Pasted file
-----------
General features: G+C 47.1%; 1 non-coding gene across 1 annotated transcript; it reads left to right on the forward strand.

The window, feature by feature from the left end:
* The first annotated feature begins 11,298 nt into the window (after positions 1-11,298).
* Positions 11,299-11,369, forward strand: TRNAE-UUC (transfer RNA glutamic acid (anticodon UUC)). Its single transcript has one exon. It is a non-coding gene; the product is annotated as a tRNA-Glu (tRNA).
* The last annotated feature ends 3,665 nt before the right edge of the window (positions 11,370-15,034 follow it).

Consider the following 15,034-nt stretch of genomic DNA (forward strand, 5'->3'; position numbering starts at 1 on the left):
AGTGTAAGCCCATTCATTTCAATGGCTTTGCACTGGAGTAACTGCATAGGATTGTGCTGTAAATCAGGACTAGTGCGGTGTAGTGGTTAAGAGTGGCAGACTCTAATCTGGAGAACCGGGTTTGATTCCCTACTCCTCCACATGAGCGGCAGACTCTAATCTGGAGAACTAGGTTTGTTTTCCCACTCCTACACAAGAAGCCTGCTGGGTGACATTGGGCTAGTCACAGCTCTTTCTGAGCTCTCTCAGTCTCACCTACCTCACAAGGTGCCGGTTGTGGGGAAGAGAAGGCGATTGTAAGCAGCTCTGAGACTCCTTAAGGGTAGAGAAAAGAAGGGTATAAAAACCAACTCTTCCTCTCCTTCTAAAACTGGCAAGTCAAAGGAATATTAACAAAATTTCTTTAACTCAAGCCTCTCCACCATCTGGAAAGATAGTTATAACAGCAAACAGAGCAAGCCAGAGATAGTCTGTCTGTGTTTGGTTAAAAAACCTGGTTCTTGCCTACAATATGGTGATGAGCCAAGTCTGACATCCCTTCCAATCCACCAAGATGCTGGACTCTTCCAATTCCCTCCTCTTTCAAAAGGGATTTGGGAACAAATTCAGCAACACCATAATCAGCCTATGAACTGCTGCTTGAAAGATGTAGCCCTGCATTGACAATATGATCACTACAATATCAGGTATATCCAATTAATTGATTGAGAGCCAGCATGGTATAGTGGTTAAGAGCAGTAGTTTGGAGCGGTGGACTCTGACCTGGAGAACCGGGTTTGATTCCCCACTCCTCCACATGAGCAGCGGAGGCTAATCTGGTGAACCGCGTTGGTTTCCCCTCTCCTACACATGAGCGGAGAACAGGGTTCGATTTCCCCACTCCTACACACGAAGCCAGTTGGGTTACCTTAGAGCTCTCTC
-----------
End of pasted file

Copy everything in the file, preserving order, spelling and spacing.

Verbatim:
General features: G+C 47.1%; 1 non-coding gene across 1 annotated transcript; it reads left to right on the forward strand.

The window, feature by feature from the left end:
* The first annotated feature begins 11,298 nt into the window (after positions 1-11,298).
* Positions 11,299-11,369, forward strand: TRNAE-UUC (transfer RNA glutamic acid (anticodon UUC)). Its single transcript has one exon. It is a non-coding gene; the product is annotated as a tRNA-Glu (tRNA).
* The last annotated feature ends 3,665 nt before the right edge of the window (positions 11,370-15,034 follow it).

Consider the following 15,034-nt stretch of genomic DNA (forward strand, 5'->3'; position numbering starts at 1 on the left):
AGTGTAAGCCCATTCATTTCAATGGCTTTGCACTGGAGTAACTGCATAGGATTGTGCTGTAAATCAGGACTAGTGCGGTGTAGTGGTTAAGAGTGGCAGACTCTAATCTGGAGAACCGGGTTTGATTCCCTACTCCTCCACATGAGCGGCAGACTCTAATCTGGAGAACTAGGTTTGTTTTCCCACTCCTACACAAGAAGCCTGCTGGGTGACATTGGGCTAGTCACAGCTCTTTCTGAGCTCTCTCAGTCTCACCTACCTCACAAGGTGCCGGTTGTGGGGAAGAGAAGGCGATTGTAAGCAGCTCTGAGACTCCTTAAGGGTAGAGAAAAGAAGGGTATAAAAACCAACTCTTCCTCTCCTTCTAAAACTGGCAAGTCAAAGGAATATTAACAAAATTTCTTTAACTCAAGCCTCTCCACCATCTGGAAAGATAGTTATAACAGCAAACAGAGCAAGCCAGAGATAGTCTGTCTGTGTTTGGTTAAAAAACCTGGTTCTTGCCTACAATATGGTGATGAGCCAAGTCTGACATCCCTTCCAATCCACCAAGATGCTGGACTCTTCCAATTCCCTCCTCTTTCAAAAGGGATTTGGGAACAAATTCAGCAACACCATAATCAGCCTATGAACTGCTGCTTGAAAGATGTAGCCCTGCATTGACAATATGATCACTACAATATCAGGTATATCCAATTAATTGATTGAGAGCCAGCATGGTATAGTGGTTAAGAGCAGTAGTTTGGAGCGGTGGACTCTGACCTGGAGAACCGGGTTTGATTCCCCACTCCTCCACATGAGCAGCGGAGGCTAATCTGGTGAACCGCGTTGGTTTCCCCTCTCCTACACATGAGCGGAGAACAGGGTTCGATTTCCCCACTCCTACACACGAAGCCAGTTGGGTTACCTTAGAGCTCTCTC